Should I Stay or Should I Go: China’s Street Stall Economy

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Should I Stay or Should I Go: China’s Street Stall Economy

When Westerners imagine Chinese cities, they likely picture bustling streets lined with an array of pop-up food, retail, and tchotchke vendors — not unlike New York City’s iconic churro ladies or all the hustlers hawking knockoff Gucci bags on Canal Street.

But much like New York, China is constantly fighting with itself over how it approaches the street stall economy. One side sees it as a way to support the unemployed and underemployed, while the other finds it damaging to China’s goal of a stylish and modern aesthetic. Thanks to recent comments from President Xi Jinping, vendors are finding themselves at the center of a public debate.

Do You Have a Permit?

Over the past few decades, major Chinese cities started cracking down on street stalls. Many Chinese Communist Party officials and citizens viewed them as unhygienic and classless. They said stalls bring garbage, contaminated food, and knock-off goods into their communities. There were even cases of officers beating up vendors to run them out of town.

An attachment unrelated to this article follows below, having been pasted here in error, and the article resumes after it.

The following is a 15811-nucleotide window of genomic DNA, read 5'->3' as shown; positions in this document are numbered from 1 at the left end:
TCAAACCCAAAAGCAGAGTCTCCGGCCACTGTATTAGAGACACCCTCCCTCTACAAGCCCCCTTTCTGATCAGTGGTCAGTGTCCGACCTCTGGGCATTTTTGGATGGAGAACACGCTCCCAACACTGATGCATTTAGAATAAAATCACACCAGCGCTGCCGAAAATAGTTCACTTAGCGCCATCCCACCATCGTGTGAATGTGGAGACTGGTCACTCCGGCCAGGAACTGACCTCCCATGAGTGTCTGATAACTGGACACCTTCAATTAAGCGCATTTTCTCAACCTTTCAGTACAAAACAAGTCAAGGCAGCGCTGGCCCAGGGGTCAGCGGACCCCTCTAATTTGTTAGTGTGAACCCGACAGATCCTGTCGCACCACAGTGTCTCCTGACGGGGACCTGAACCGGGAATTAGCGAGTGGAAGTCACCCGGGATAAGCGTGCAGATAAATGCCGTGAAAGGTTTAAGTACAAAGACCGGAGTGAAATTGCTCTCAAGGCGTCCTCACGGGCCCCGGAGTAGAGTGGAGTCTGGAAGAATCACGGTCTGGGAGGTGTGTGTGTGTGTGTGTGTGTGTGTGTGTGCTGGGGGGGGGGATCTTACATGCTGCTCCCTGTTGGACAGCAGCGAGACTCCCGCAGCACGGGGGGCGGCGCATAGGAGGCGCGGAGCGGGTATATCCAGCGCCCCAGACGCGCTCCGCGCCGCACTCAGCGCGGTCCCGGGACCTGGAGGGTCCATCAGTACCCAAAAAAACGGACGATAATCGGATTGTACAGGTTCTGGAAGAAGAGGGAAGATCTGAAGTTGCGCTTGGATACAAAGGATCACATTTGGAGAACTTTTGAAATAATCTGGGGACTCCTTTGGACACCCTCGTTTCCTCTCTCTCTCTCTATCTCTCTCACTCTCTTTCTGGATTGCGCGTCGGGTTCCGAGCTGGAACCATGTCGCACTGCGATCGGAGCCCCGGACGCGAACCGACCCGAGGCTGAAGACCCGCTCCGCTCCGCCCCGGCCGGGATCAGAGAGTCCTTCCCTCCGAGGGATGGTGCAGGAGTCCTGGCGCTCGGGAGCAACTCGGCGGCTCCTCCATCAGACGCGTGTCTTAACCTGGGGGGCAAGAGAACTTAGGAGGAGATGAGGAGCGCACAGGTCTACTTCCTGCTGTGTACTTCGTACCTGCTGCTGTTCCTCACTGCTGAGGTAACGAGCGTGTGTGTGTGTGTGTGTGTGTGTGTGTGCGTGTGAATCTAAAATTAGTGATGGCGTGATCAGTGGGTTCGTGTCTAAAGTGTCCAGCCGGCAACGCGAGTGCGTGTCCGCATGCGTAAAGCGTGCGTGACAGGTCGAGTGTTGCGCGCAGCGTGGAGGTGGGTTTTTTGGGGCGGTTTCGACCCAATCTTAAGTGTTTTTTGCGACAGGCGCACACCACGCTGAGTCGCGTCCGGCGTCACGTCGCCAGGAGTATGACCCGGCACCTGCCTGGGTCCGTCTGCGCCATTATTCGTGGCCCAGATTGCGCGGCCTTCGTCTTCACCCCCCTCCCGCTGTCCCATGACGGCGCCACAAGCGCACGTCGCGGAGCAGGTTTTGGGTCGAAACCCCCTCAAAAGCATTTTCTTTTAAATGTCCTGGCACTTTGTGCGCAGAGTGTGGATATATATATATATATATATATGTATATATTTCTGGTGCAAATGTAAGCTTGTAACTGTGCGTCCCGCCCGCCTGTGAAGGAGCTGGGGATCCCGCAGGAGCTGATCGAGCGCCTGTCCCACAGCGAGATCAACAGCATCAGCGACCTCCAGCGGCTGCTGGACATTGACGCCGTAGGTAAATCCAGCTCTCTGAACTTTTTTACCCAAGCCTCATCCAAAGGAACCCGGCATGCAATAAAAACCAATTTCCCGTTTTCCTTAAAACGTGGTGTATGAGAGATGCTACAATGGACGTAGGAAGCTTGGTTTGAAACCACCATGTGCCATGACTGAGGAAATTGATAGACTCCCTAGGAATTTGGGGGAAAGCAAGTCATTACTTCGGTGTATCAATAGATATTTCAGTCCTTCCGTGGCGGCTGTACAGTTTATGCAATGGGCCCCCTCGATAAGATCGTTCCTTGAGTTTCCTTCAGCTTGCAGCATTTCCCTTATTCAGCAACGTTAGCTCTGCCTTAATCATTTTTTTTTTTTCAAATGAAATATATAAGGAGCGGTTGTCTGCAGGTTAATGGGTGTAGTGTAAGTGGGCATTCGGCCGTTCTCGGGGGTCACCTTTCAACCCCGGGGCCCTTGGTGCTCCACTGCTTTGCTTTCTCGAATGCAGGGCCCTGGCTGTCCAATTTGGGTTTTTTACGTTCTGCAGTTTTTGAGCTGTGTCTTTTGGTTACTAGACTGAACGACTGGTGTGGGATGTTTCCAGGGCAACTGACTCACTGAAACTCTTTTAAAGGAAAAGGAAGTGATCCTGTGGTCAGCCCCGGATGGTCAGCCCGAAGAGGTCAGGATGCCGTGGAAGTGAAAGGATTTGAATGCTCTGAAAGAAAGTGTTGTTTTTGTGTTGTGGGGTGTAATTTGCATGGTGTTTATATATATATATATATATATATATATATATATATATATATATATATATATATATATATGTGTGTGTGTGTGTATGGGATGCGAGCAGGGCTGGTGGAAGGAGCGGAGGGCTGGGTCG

But then COVID hit, decimating entire economies. China’s youth unemployment still rate sits at a record high of more than 20%. To circumvent a lack of opportunities in the short term, many cities have started welcoming vendors back with open-ish arms:

  • Beijing and Lanzhou have relaxed restrictions, and starting in September, Shenzhen will allow street vendors to set up stalls within designated areas, Nikkei reported. Shanghai is still mulling whether it should allow stalls at night markets and pedestrian-only zones for certain hours.
  • Shortly after the pandemic began in 2020, the city of Chengdu lifted its street stall ban, resulting in new income streams for more than 100,000 people, according to Eater. Former Premier Li Keqiang backed the success and said, “The street-stall economy is an important source of jobs.”

Not In My Town: Others aren’t as open to vendors as Keqiang is, particularly his old boss. During a recent tour of Xiongan New Area, a city roughly 60 miles south of Beijing, President Xi Jinping told the state-owned news agency Xinhua he opposes street stalls. “The capital is first and foremost a political center, not a hodgepodge. It cannot run factories in alleys or engage in a street-stall economy,” he said. “The Xiong’an New Area was born to relieve Beijing’s non-capital functions, not to simply build a new area or a new city, and this positioning must be clarified.” That sounds like bad news for anyone stumbling out of the bar at 2 a.m. looking to get some grindage.